I wonder if I can teach her to swim instead. Nah. My morality forbids it. She is someone else's girlfriend. Let's just call it a day, go change, and go home. In my mind's eye, I see Morality as a burning angel of vengeance, raising his staff and commanding: Thou shall not covet thy brethren’s girlfriend! Yes, oh Morality, I shall strive to uphold thy commandment! I am a paragon of honor and virtue!

I am also a normal, healthy, male teenager.
And right now there's a not-that-bad-looking girl in front of me in need of assistance. In a bikini. By a pool. Screw it. I can't help myself.

“I can teach you to swim.” that pops out of my mouth before I can stop it.

She'll refuse, of course. And we can all go home hap-

“Ok. Teach me to swim. I don’t think Shoichi is coming after all. We came all this way. It would be a waste if we didn’t swim. And you look like you could swim well. Well, can you swim well?”
“We had a senpai last year who believed religiously that swimming helps with judo. So there was a semester when we swam every morning.”
“Then you should have no problems teaching me.”
“What if your boyfriend walks in on us? Wouldn't that be awkward? In fact, he might get the wrong ideas.”
“If that happens I'll stuff you under the water and stall. You look like you can hold your breath for some time.” Girls can be scary when they're determined.

All her composure goes to pieces when she enters the water. She starts to grab me in all sorts of places, like how a wild drowning woman would grab the last piece of driftwood in the stormy sea, all the while screaming in eight different decibels. Good thing I’m pretty fit, or I’m sure I would’ve been pulled under to my death.
“I’m gonna drown! I’m gonna drown!” she screams.
The lifeguard looks down at us, but I flash him a ‘I got this.’ signal, so he shrugs and goes back to reading his magazine.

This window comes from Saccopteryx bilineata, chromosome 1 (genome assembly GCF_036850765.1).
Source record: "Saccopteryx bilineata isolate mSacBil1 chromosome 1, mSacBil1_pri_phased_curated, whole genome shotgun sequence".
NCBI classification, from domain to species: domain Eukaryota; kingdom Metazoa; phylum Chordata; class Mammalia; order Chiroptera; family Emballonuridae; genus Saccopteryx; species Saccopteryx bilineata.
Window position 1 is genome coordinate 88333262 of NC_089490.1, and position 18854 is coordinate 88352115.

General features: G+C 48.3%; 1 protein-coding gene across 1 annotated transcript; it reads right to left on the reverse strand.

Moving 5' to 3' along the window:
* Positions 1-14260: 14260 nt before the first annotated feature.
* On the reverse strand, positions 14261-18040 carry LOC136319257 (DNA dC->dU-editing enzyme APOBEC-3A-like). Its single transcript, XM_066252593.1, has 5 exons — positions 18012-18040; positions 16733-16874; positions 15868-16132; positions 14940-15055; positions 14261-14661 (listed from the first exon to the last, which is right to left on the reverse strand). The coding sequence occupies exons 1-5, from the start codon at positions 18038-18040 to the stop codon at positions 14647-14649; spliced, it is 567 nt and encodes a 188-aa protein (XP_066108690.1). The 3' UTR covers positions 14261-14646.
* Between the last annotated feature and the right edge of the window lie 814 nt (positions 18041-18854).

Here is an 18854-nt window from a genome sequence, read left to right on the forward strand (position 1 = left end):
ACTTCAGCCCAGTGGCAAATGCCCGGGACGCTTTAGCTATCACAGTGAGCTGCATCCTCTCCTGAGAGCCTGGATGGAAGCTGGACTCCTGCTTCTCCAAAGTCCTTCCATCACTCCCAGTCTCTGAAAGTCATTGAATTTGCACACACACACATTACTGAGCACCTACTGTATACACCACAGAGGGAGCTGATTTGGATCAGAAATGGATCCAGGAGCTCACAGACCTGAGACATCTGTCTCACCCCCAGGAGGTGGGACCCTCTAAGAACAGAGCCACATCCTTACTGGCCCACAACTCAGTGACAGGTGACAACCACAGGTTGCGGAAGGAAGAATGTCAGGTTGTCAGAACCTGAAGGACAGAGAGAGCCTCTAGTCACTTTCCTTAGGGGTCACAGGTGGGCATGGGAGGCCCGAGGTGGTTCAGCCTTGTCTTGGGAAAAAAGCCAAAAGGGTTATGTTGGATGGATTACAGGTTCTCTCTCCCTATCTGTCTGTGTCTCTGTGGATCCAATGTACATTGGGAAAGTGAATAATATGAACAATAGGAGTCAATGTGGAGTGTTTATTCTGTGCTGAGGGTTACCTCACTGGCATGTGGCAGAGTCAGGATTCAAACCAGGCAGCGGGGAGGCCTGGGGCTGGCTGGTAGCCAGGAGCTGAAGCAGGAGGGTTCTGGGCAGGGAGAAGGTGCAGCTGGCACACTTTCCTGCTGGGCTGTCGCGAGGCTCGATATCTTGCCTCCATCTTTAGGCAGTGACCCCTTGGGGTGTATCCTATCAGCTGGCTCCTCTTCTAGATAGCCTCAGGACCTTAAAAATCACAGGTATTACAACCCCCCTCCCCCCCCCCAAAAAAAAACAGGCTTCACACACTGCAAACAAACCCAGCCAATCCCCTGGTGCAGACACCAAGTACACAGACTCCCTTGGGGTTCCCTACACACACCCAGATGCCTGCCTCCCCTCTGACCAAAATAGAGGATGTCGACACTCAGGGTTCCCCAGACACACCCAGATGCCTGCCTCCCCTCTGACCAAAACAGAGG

“Hold my hands! Hold my hands. There. There. See? There’s nothing to be afraid of.”
She calms down a bit as I hold her afloat, her hands tightly gripping mine.
“Relax. Let the water carry you. Kick your feet. Back and forth. Back and forth. There. Good.”

She’s still stiff as a board, but as she stops flailing and gradually relaxes, her position stabilizes, and she’s able to stay afloat with my help.
“See! You can swim!” I reassure her.
“I guess…I guess I could. Wahhhhh!!!” she loses her balance again, and I proceed to prevent my own drowning death again in a mad scramble.

How can you lose your balance in the water?! I don’t know how she does it. It must be a talent. I also don’t know how we ended up in this position, but somehow her hands are on my shoulders, and my hands are holding her up by her slender waist.

“I think we still have some work to do,” I say.
“You think it’s because of my form?”
“I think the problem’s all in your head, girl.” I look up at her.
She looks down into my eyes, “Well boy, then it’s up to you to fix it.”

And so, a boy taught a girl how to swim that day.

Let no one say this boy did not enter into this interaction with the purest of hearts and the most noble of intentions. Let it be known he entered it with the expressed purpose of transferring knowledge of how to traverse in the water to another fellow human being. That and nothing more. For that is the Truth.

But also let no one say that he did not welcome the occasional contact of skin, that he derived no pleasure from the necessary holding of hands, the accidental hugs, and the almost unnoticed brush of a young girl's bosom. That he did not feel a thrill due to the simple closeness of a member of the opposite sex. For that would be a lie.

February 5th, 2017, 07:10 PM
when i first clicked on this i thought ohhh dear, it's a big one but i like this.
I'm commenting purely as a reader, i can't advise on the technicalities but you DO have a really,,, i know it's a rather naff thing to say,,, a nice story here.
Go with it and good luck.

I could say that it ended too soon, but isn't that the mark of a good story?

February 6th, 2017, 11:56 AM

Nice extract! I quite like the sparse style of this; not too much bumpf, and very voicey, as if we are the narrator-I. Can't see any errors whatsoever* which is always nice, and I got a big kick out of the - personality, I suppose you could say - of this writing and by extension, your main character. The little moral/honesty uptick at the end made me smile.

You might think about a change or merge to some sentences just to vary it a bit particularly in the early parts, so you don't get the same sort of sentence length over and over, which can start to feel a bit like being caught in traffic: